April 26, 2016 - 5:19 pm
Republican candidates in an increasingly tense Southern Nevada congressional race staked out positions Tuesday on when it’s OK to raise taxes and whether they’d support Donald Trump if he’s the party’s presidential nominee.
All seven GOP candidates for Republican Rep. Joe Heck’s seat participated in the event, which was hosted by the Southern Hills Republican Women’s Club and moderated by conservative talk radio host Alan Stock. Heck is vacating the seat to run for U.S. Senate.
State Senate Majority Leader Michael Roberson and businessman Danny Tarkanian are far ahead of their opponents in fundraising and both have more than half a million dollars in available campaign cash, according to reports filed earlier this month. The two front-runners staked out opposite positions on a $1.4 billion tax package backed by Gov. Brian Sandoval and passed in 2015 by the Republican-controlled Legislature.
“Every economic development expert in this state came to us last session and said it’s great you’re a low tax state … but until you improve one of the worst education systems in the country, you’re not going to get businesses to move here,” said Roberson, who played a major role in ushering the package through the Legislature with more than two-thirds support. “So under those circumstances, we raised taxes on the top 1 percent of businesses.”
Tarkanian has criticized Roberson for his tax stance. He said the Republicans squandered the “golden opportunity” they had when they swept the Assembly, Senate and constitutional offices for the first time in nearly a century.
Candidates were also asked whether they would support whoever the Republican Party nominates for president, even if that person is the polarizing Trump.
“I do intend to support the Republican nominee,” Roberson said. “I hope as a party we nominate someone who can actually win in November.”
Tarkanian said “of course” he’d support the nominee, saying the next president would have power over one or more U.S. Supreme Court nominations.
“Any Republican who says they won’t is such a disappointment,” Tarkanian said. “There’s nobody worse than Hillary Clinton except possibly Bernie Sanders.”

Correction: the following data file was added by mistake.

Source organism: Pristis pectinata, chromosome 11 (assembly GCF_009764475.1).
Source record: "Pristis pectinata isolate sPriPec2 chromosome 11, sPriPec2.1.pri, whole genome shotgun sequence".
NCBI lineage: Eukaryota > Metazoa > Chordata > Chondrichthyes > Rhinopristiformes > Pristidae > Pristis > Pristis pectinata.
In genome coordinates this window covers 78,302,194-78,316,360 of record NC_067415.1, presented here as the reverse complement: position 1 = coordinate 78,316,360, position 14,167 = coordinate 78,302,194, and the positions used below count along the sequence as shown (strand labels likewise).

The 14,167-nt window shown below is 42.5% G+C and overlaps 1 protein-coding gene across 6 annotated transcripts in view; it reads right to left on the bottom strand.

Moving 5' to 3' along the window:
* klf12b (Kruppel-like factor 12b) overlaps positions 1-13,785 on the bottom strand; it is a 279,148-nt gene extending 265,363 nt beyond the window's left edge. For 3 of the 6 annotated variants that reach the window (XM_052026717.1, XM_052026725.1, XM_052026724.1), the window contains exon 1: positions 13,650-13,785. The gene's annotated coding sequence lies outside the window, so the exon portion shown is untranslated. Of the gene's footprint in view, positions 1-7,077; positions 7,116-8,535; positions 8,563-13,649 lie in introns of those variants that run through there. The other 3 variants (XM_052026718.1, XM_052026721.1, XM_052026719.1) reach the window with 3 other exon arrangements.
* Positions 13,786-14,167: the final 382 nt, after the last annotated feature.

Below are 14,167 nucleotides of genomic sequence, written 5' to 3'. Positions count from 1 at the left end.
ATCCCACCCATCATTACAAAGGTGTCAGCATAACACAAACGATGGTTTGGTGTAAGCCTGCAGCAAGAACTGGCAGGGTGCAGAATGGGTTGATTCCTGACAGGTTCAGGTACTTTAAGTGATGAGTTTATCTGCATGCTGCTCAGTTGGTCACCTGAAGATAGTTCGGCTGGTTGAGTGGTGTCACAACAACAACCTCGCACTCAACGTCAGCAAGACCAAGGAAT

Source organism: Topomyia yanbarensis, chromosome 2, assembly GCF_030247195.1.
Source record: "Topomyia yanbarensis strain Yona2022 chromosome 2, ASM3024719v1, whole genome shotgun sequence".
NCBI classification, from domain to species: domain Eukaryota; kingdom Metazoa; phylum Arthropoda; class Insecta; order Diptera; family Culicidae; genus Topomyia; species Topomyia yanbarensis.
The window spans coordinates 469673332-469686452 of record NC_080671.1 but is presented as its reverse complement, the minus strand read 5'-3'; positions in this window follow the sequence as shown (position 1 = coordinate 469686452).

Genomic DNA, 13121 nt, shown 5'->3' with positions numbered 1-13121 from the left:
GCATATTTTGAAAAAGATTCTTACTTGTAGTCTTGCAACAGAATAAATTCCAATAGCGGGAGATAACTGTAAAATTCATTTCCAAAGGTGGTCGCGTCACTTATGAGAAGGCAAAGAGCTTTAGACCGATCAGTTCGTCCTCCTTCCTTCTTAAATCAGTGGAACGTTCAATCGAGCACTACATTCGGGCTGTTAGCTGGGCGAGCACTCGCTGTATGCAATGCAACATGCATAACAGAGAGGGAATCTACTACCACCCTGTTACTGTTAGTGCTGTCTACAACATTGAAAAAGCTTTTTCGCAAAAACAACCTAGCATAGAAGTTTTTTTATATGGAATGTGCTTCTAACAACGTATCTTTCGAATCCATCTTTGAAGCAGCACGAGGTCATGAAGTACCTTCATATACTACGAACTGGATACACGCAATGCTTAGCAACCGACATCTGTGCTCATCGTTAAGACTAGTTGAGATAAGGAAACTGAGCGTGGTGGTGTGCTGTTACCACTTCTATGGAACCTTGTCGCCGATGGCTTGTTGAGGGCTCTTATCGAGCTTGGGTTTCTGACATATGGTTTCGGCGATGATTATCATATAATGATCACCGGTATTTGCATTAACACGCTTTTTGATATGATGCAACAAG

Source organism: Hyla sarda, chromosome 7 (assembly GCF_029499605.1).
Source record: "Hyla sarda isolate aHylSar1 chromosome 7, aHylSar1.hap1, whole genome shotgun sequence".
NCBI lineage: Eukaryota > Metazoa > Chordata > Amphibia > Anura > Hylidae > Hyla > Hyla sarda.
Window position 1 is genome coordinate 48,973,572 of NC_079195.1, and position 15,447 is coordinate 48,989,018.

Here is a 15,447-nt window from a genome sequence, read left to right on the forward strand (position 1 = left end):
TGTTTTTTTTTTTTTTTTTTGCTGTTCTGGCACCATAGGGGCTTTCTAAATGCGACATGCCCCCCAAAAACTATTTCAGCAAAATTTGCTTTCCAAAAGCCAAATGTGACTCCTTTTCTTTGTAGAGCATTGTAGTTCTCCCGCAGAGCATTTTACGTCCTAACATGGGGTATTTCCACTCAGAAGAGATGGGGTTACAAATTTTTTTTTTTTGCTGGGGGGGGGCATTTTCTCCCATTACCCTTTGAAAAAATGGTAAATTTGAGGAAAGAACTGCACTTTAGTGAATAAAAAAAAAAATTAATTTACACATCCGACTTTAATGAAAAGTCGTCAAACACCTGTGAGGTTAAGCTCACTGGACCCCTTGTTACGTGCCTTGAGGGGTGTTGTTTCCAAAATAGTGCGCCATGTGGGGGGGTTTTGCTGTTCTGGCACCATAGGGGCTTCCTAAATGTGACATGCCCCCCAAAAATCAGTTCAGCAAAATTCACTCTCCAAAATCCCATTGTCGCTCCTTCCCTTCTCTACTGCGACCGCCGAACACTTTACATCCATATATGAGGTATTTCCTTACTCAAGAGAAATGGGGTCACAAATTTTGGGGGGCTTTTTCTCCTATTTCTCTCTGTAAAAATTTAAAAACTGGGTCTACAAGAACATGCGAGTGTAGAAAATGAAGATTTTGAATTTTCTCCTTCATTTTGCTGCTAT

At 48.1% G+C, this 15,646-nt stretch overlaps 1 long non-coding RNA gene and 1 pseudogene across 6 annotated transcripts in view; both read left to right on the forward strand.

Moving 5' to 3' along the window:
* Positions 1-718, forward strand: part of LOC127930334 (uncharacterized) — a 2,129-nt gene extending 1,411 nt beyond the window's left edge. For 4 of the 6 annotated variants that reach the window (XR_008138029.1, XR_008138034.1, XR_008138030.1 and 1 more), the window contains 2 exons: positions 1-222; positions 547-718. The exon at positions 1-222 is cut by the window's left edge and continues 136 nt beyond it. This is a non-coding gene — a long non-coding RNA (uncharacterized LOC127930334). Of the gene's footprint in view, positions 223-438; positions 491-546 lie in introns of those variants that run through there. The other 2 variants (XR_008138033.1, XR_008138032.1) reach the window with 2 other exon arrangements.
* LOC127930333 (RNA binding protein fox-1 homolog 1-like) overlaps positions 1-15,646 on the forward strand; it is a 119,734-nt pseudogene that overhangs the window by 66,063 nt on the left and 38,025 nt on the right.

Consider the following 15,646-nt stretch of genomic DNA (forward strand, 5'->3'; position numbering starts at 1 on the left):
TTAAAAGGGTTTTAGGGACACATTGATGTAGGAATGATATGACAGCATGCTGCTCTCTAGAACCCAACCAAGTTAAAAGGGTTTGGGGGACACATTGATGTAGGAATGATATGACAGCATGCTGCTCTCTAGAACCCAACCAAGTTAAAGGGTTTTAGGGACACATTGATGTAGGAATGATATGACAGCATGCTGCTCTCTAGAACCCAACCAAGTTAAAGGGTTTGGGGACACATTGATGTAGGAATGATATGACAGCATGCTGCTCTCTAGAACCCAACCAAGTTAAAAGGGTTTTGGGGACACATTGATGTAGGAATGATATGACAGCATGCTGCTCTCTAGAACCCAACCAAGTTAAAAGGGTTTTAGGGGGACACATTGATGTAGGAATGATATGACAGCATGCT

The 3rd Congressional District has a slim Democratic registration advantage but has been in GOP hands for six years and has attracted a large, vocal field of Republican candidates.
Perhaps the best-known is Assemblywoman Michele Fiore, who has snagged national headlines for her love of guns and support of Cliven Bundy, who is in jail facing numerous federal charges involving a 2014 armed standoff near his ranch in Bunkerville.
Other candidates include Andy Matthews, the former president of the Las Vegas-based conservative think tank Nevada Policy Research Institute, and Dr. Annette Teijeiro, an anesthesiologist who lost a bid for the heavily Democratic 1st Congressional District in 2014.
Also running are Kerry Bowers, who was campaigning for president before switching gears to pursue a House seat, and Sami Khal.
Tarkanian has wide name recognition in the Las Vegas area.
Roberson has support from high-ranking elected Republicans including Gov. Brian Sandoval and announced an endorsement Tuesday from the U.S. Chamber of Commerce, but gets a chilly reception from members of his party upset by the tax hike.
The winner of the contentious Republican primary will face the winner of the more subdued Democratic primary in November. The two top Democrats are Jacky Rosen, who was recruited by U.S. Sen. Harry Reid and who leads a Henderson synagogue, and attorney Jesse Sbaih.
The 3rd Congressional District includes Henderson and parts of Las Vegas. About 38 percent of voters are registered Democratic, while about 37 percent are registered Republican.